Country Budgets in Oil Price Rout are Unsettling Some Members
The oil and gas world is not expecting to receive any groundbreaking news from this Friday’s meeting of the Organization of Petroleum Exporting Countries (OPEC). But the likelihood of all 12 nations embracing the status quo is nil, and many people expect to see ample discord between the members of the cartel.
The oil price swoon affected the industry worldwide, hitting the wallets of companies in every facet of the industry. Countries primarily dependent on national oil companies for gross domestic product are under significant pressure as their revenues have been cut in half in abrupt fashion. The difference between North American operations and international ventures is reflected in the rig count. Since November 2014, active rigs in the United States and Canada have declined by more than 50%, while OPEC’s count has remained relatively steady.
In North America, the majority of companies have elected to apply the brakes on large-scale operations and focus on less capital-intensive projects. Some OPEC nations have no choice but to continue to drill in order to fund their economy. But how, exactly, do these countries stack up?
On a pure numbers scale, Saudi Arabia is losing the most revenue in the new commodity environment considering it accounts for roughly one-third of OPEC’s production. According to the Energy Information Administration, oil exports provided a whopping 89% of the kingdom’s revenue in 2014. Projections call for the OPEC leader to operate at a deficit of nearly $40 billion in 2015, which is roughly equal to India’s entire military budget.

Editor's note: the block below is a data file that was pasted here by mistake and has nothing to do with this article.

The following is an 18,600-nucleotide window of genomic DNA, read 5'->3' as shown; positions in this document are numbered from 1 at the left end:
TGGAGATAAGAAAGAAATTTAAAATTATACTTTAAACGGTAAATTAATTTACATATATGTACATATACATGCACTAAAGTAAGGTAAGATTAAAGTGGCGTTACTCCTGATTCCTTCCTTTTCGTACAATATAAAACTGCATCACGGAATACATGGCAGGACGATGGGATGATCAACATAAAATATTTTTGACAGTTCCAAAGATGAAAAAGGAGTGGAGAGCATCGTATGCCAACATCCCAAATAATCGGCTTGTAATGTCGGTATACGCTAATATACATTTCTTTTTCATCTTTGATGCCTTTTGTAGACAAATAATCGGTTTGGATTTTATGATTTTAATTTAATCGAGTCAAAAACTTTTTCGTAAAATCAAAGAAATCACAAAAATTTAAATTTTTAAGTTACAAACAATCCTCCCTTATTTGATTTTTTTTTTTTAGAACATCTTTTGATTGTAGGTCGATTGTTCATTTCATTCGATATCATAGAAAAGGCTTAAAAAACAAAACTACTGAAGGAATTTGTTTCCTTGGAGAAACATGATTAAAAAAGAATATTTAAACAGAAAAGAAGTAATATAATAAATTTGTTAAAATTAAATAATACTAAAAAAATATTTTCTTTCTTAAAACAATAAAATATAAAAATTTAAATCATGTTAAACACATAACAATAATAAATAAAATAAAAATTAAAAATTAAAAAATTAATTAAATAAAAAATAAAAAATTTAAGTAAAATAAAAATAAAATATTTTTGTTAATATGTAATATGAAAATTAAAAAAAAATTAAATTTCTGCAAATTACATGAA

Despite the shortfall, the Saudis hold a sovereign wealth fund of more than $730 billion – roughly 19 times greater than the anticipated deficit in 2015. Needless to say, the country was well positioned for a commodity downturn and surely influenced their decision to stick to their guns in the latest OPEC meeting.
The Saudis are not the only ones with deep sovereign wealth funds. Kuwait, Qatar and the United Arab Emirates also hold hundreds of billions sourced purely from their state-run oil and gas programs. The UAE, collectively, has the highest wealth fund in the world. It comes as no surprise that the countries are ramping up production in an attempt to gain a larger slice of market share. Volumes from Kuwait and the UAE reached 20-year highs in April, the Kuwaiti oil minister said OPEC will be “more unified” in the upcoming meeting.